There are some churches that have full-time pastors. Others (the vast majority) have a part-time (and partly-trained) preacher. Still others have no fixed leader, but wait on the infrequent visits of itinerant preachers to receive teaching. Then you have the meeting-place. Though the smallest of house churches meet in a member’s home, it is not uncommon for urban churches to rent their own apartment or commercial space. Obviously, these two factors create a huge spectrum of operating costs. There are no-building, no-pastor churches that have practically no regular expenditure. Then there’s churches that are paying one or more pastors a decent salary and meeting in places that can seat hundreds. Another factor to consider in their organization is their relation to other house churches. Some of them are completely independent, while others are linked in varying degrees to a denomination-like network (though the roles of these networks are certainly overstated).

Range of Tension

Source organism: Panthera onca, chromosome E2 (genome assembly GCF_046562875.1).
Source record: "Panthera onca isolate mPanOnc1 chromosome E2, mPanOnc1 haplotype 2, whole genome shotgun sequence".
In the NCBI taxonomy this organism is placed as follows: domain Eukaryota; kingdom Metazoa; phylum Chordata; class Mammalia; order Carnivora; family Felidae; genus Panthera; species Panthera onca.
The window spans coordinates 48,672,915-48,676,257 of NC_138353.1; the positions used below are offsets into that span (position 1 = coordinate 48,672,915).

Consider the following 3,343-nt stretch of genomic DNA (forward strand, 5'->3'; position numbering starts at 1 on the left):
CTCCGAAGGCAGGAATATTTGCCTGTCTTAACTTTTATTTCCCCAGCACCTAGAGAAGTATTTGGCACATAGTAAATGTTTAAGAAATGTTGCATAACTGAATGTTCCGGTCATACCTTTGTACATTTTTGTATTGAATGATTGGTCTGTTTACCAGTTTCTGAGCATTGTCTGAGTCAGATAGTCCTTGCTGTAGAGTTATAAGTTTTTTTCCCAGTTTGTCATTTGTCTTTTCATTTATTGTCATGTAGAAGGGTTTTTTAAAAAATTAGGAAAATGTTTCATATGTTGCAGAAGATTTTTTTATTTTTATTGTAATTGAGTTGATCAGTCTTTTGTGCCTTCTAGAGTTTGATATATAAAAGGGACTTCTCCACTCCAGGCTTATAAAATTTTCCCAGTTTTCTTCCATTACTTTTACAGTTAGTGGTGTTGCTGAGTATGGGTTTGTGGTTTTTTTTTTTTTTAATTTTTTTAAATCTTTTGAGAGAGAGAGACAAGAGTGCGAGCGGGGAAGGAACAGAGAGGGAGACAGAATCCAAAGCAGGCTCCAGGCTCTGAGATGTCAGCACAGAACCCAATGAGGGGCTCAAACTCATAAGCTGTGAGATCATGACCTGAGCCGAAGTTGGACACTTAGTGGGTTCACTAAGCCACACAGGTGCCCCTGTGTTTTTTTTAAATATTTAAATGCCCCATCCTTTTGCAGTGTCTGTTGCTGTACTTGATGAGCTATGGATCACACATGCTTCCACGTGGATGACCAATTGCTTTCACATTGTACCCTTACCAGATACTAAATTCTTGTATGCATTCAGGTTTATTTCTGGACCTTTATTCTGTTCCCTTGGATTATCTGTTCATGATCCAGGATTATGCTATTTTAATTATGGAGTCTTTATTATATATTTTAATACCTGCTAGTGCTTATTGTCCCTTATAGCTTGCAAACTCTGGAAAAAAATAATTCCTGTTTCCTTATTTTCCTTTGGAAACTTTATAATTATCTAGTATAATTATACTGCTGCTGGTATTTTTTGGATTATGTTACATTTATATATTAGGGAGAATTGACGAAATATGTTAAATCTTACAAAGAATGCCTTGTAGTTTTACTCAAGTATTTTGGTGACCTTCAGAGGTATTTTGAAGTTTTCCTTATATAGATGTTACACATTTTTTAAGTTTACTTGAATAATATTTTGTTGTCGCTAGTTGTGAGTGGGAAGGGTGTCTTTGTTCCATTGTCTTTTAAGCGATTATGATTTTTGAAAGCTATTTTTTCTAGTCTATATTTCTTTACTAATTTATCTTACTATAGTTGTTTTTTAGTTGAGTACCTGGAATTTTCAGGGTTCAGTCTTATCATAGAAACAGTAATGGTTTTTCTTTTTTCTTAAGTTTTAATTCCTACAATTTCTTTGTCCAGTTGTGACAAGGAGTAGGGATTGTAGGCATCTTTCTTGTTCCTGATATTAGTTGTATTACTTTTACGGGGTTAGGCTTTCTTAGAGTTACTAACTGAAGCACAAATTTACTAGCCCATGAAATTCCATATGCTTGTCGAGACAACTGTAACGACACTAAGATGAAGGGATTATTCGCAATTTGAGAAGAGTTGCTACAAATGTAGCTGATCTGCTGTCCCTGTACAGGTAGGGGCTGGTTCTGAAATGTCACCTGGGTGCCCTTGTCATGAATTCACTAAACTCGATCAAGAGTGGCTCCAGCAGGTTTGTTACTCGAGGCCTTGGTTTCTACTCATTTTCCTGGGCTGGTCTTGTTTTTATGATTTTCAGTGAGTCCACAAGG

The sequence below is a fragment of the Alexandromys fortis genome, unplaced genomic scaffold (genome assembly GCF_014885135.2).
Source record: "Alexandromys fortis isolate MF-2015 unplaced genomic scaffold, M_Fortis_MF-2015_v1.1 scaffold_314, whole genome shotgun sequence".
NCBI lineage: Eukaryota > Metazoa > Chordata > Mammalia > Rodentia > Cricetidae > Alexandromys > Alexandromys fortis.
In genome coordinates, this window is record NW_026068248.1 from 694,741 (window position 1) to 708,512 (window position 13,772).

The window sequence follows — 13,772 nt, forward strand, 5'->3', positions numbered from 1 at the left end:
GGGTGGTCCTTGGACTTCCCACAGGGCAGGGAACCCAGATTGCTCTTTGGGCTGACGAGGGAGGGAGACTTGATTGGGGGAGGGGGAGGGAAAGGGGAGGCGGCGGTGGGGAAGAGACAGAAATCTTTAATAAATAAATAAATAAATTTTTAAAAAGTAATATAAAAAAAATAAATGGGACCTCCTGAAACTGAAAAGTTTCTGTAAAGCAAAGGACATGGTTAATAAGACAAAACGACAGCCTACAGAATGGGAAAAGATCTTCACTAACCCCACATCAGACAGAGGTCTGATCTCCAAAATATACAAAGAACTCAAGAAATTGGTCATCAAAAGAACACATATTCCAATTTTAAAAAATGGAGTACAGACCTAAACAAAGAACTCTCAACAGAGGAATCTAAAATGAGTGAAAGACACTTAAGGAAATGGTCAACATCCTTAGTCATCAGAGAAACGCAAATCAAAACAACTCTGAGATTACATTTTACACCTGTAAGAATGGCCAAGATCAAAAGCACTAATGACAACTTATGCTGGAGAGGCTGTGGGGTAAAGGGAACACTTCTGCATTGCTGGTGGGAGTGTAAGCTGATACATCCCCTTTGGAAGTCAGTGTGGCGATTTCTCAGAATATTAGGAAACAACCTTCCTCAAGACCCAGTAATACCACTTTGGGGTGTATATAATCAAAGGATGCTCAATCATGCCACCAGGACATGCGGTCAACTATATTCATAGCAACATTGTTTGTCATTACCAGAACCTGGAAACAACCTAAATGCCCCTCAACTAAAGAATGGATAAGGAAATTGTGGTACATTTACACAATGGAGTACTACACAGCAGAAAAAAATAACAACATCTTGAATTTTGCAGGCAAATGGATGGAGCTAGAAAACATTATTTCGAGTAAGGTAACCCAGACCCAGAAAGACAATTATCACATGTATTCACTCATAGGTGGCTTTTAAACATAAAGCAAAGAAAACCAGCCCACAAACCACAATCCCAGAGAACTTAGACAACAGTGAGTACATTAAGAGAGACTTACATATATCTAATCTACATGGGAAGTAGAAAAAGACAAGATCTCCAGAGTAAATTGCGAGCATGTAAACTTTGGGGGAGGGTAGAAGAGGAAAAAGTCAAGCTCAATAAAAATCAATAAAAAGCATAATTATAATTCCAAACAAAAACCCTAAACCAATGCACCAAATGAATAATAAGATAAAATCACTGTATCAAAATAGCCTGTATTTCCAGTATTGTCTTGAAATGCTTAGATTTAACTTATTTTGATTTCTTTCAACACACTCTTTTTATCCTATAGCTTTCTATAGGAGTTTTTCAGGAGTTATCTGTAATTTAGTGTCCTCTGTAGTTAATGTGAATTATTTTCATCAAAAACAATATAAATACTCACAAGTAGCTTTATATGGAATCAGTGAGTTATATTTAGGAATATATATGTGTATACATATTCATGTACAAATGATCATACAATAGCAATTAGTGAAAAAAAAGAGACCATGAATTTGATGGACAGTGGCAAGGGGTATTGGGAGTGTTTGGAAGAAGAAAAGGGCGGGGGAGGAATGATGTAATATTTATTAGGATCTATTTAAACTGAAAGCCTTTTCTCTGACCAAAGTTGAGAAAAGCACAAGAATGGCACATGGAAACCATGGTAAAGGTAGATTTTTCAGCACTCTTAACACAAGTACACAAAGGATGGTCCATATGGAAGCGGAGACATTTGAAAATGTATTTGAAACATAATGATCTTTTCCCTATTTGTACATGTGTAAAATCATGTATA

Meaning, their feelings about the government and the government-sponsored churches. It seems the majority of house churches would not openly condemn the Three-Self Church, and some of them would even regard them as an equally-legitimate work of God in China. In fact, there are some house churches that are practically just home Bible studies made up of Three-Self church members (this is just another reason why caution needs to be used when employing stats about the size of the Chinese church)! On the other end, some house church pastors would be vehement in their opposition to the government churches and would gladly take any of their members they could! Related to this axis is the political involvement of the churches. There are a few churches that are very vocal about their views of the state of religious freedom in China. Others have a far more submissive attitude regarding the state, keeping their political opinions to themselves.